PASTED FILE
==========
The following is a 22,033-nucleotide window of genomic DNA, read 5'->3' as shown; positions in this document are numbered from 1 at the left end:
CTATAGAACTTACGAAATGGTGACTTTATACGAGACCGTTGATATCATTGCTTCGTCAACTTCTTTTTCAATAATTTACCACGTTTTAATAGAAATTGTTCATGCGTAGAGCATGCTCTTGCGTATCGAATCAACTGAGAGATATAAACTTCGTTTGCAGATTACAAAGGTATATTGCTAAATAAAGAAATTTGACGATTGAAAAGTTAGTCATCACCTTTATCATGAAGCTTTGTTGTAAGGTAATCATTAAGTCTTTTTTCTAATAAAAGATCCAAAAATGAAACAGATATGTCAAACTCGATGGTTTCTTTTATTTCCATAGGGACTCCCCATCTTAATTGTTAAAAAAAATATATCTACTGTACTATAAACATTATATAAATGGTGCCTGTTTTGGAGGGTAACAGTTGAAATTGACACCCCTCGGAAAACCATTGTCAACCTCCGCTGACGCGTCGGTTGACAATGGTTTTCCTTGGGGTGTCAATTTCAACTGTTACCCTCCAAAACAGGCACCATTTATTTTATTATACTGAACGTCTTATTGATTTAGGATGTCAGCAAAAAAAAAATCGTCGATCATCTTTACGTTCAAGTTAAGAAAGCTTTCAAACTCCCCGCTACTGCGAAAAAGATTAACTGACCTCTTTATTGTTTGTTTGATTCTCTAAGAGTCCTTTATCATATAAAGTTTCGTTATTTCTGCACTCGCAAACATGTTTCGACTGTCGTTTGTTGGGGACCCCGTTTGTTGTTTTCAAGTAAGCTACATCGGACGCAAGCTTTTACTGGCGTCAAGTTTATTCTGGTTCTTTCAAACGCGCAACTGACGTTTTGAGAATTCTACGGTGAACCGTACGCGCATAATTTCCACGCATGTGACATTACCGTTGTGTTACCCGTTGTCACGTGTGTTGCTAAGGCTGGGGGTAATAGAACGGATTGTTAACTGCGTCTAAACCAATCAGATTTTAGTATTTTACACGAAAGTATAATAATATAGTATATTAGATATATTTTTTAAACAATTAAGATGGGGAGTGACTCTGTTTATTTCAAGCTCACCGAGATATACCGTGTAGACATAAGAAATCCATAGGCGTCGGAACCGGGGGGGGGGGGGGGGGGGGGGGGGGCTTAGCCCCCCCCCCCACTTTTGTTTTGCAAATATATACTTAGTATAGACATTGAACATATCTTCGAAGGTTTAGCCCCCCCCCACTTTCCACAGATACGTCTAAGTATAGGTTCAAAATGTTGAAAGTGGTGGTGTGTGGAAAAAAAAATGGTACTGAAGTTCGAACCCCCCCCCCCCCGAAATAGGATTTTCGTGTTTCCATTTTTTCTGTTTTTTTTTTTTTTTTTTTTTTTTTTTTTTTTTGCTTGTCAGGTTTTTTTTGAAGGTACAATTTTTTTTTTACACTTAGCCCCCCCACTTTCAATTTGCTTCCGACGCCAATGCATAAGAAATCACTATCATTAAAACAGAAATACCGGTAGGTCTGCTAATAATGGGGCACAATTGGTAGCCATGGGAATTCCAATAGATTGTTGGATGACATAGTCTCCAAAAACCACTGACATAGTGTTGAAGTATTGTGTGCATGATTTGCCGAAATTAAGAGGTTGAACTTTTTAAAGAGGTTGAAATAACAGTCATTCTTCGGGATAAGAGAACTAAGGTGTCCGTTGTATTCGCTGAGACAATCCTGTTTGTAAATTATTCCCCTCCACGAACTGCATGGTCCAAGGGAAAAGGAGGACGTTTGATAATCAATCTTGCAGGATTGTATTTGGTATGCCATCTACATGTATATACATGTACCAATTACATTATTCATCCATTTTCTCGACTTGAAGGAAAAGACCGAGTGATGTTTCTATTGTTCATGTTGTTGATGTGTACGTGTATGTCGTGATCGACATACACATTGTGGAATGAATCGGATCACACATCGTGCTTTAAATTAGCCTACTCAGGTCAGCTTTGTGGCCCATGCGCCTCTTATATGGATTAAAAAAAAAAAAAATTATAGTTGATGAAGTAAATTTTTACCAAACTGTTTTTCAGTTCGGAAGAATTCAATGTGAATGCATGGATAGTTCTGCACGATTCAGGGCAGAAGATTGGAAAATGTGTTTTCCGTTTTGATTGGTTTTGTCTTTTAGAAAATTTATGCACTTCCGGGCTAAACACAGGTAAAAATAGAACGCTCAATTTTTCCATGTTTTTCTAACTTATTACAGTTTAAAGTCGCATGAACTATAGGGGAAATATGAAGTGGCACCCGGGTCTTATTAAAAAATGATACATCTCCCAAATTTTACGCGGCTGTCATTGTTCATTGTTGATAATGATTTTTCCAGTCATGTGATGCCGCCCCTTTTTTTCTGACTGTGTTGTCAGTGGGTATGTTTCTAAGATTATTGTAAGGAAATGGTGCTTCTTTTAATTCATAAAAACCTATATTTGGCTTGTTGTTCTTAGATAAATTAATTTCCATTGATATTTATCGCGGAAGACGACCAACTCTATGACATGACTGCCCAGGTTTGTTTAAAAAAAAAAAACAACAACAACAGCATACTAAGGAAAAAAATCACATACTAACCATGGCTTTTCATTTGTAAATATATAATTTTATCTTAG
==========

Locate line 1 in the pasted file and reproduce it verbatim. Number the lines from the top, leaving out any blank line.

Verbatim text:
The following is a 22,033-nucleotide window of genomic DNA, read 5'->3' as shown; positions in this document are numbered from 1 at the left end: